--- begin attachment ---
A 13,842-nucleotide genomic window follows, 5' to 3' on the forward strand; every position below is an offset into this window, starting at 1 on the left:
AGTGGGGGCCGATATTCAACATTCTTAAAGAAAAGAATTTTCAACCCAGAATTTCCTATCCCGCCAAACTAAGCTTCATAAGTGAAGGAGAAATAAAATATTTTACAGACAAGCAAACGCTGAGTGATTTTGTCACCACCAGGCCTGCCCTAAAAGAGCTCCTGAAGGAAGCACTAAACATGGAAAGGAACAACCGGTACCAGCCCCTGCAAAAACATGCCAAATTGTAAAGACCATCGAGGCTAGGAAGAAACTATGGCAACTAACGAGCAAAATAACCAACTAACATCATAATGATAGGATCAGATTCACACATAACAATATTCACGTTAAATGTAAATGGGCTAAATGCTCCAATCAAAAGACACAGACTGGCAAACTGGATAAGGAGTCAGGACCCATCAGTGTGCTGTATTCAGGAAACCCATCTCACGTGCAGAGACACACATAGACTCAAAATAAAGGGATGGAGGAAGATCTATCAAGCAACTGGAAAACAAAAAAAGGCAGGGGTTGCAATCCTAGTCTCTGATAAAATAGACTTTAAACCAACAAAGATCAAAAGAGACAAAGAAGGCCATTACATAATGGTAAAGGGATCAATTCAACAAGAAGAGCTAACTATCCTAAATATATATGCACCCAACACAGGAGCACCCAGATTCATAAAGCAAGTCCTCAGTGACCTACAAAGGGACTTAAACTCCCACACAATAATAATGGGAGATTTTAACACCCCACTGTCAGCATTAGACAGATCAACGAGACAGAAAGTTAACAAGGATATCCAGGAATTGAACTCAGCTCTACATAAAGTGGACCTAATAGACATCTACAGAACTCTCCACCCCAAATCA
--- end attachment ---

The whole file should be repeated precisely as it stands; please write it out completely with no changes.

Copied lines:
A 13,842-nucleotide genomic window follows, 5' to 3' on the forward strand; every position below is an offset into this window, starting at 1 on the left:
AGTGGGGGCCGATATTCAACATTCTTAAAGAAAAGAATTTTCAACCCAGAATTTCCTATCCCGCCAAACTAAGCTTCATAAGTGAAGGAGAAATAAAATATTTTACAGACAAGCAAACGCTGAGTGATTTTGTCACCACCAGGCCTGCCCTAAAAGAGCTCCTGAAGGAAGCACTAAACATGGAAAGGAACAACCGGTACCAGCCCCTGCAAAAACATGCCAAATTGTAAAGACCATCGAGGCTAGGAAGAAACTATGGCAACTAACGAGCAAAATAACCAACTAACATCATAATGATAGGATCAGATTCACACATAACAATATTCACGTTAAATGTAAATGGGCTAAATGCTCCAATCAAAAGACACAGACTGGCAAACTGGATAAGGAGTCAGGACCCATCAGTGTGCTGTATTCAGGAAACCCATCTCACGTGCAGAGACACACATAGACTCAAAATAAAGGGATGGAGGAAGATCTATCAAGCAACTGGAAAACAAAAAAAGGCAGGGGTTGCAATCCTAGTCTCTGATAAAATAGACTTTAAACCAACAAAGATCAAAAGAGACAAAGAAGGCCATTACATAATGGTAAAGGGATCAATTCAACAAGAAGAGCTAACTATCCTAAATATATATGCACCCAACACAGGAGCACCCAGATTCATAAAGCAAGTCCTCAGTGACCTACAAAGGGACTTAAACTCCCACACAATAATAATGGGAGATTTTAACACCCCACTGTCAGCATTAGACAGATCAACGAGACAGAAAGTTAACAAGGATATCCAGGAATTGAACTCAGCTCTACATAAAGTGGACCTAATAGACATCTACAGAACTCTCCACCCCAAATCA